[NOTE: I am reposting this article, as it analyzes the divide that we will see played out over the next several days amongst our Worthy Opponents here at the House of Bishops meeting. The question is . . . which part of the divide has the majority amongst the progressives in the House? There will be a number of negotiations over this weekend, as the ideological progressives desire a “full steam ahead” approach—“we’ve already told them where we stand, let’s just say it louder”—and the institutional progressives desire some sort of “compromise reprise of what was offered at GC 2006” in the hopes of salvaging the institution. Of course, the same divide exists amongst the much much smaller traditional wing of the House—but I believe that divide gets far more attention than it probably deserves, especially as even all combined, their numbers are so much smaller.]
For some time now I’ve been pondering something—a sort of structural analysis—that might be fruitful to spell out for readers regarding our Worthy Opponents. To articulate it requires quite a bit of background though, so this is a lengthy article. But I think StandFirm readers will profit from exploring the state of our Worthy Opponents from General Convention onwards to today.
A Look Back At GC2006
It has now been slightly more than a year since so many of us—either virtually or physically—prowled the halls of General Convention 2006 and I think it is instructive to review the past 12 months from a distant perspective.
You may recall the final 24 hours in which our Worthy Opponents—or at least a portion of them—attempted to pass a Spectacularly Opaque Blurry Confusing Open-To-Interpretation Resolution called A161 that, depending on how cloudy the day was, and the angle of your gaze, and the prescription of your lenses was either blurrily and vaguely and somewhat in favor of the Windsor Report’s requests . . . or not.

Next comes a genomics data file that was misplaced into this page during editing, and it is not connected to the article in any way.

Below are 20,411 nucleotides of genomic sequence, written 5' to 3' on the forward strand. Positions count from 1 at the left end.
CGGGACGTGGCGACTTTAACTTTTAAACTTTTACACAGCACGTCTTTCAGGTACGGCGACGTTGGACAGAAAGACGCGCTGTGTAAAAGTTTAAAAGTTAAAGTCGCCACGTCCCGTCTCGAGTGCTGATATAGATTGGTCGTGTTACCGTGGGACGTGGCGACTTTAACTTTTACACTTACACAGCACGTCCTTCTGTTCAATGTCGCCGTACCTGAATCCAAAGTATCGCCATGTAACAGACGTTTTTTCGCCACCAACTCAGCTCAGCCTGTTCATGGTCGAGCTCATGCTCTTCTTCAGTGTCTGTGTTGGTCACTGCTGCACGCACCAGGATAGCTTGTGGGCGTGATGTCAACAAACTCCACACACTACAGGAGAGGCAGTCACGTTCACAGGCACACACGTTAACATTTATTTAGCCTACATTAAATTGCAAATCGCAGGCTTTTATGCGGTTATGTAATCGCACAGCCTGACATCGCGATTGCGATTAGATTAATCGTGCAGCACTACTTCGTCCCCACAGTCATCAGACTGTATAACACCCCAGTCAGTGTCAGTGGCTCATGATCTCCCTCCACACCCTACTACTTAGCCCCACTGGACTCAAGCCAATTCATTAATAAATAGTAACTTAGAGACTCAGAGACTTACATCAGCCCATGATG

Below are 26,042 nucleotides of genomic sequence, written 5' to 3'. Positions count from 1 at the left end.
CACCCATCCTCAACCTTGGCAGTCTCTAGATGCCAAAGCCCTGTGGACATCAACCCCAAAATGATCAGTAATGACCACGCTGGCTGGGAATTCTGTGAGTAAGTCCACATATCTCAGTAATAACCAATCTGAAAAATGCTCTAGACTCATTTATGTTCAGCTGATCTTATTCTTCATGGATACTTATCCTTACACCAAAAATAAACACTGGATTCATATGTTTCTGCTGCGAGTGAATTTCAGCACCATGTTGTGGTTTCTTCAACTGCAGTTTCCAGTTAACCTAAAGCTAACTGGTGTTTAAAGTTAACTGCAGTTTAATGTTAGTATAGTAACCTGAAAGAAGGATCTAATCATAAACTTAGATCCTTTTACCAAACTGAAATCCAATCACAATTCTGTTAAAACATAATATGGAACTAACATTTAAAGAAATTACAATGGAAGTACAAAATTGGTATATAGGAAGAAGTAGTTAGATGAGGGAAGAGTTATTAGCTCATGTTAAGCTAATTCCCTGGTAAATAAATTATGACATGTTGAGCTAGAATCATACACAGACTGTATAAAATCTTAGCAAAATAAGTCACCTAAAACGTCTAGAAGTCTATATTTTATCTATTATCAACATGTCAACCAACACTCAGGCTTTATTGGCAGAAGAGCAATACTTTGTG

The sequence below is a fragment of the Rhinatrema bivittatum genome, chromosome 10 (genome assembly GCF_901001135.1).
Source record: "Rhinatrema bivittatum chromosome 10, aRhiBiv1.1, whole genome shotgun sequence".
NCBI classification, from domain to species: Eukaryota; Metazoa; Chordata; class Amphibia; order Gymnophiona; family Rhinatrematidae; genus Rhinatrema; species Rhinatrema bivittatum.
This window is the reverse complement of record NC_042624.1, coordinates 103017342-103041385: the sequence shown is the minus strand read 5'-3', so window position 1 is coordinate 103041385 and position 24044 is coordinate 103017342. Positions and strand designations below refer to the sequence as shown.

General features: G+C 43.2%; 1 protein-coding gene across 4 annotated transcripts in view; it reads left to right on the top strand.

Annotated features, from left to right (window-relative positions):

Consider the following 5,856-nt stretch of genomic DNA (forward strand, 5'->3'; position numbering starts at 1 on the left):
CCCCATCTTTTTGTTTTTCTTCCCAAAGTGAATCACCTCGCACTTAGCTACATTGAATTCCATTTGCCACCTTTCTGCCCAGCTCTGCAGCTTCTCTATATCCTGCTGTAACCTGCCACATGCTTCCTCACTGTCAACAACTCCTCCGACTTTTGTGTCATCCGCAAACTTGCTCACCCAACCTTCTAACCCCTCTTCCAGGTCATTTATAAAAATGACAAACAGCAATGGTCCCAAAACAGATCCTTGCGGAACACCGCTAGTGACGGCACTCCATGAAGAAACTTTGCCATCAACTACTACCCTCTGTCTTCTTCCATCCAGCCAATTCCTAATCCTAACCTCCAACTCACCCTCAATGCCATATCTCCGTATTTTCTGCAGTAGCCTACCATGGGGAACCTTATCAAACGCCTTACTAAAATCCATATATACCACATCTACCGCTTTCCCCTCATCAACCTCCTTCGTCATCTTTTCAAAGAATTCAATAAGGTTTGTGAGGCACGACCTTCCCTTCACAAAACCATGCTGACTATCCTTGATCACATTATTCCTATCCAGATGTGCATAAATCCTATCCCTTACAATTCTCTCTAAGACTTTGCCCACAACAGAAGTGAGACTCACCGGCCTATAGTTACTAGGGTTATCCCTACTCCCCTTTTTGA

After that resolution’s dramatic defeat—and by a wide enough margin that indicated that, regardless of the vote by orders, the mind of the house of deputies was quite clearly opposed—the House of Bishops bestirred themselves, introduced a second resolution, riddled their debating chamber with purported violations of Roberts Rules [not uncommon, it seems, for the General Convention], and then marched downstairs to the House of Deputies to set all of the lay and clergy deputies straight. New PB Jefferts Schori, along with Bishop Griswold and various other apparatchiks made their speeches, with Bishop Griswold having previously informed his peers in the House of Bishops that “Hopefully we can maneuver through this in a way that does not make us victims. Frankly of we are not finished by lunch we will have nothing. And frankly if we have nothing we will likely not be invited to lambeth”, and the House of Deputies—despite having no possibility of invitations to Lambeth in their bleak future—approved the resolution, B033.
All of that failed effort aside—[since the actually approved resolution was simply not enough of an assurance for the Communion as a whole]—the General Convention deputies, media, and bloggers staggered home, there to write angry letters to the editor and parish newsletter articles, denouncing the various factions that they had observed at the Convention—as if, somehow, there had never been factions at prior conventions.
A Brief Structural Analysis of US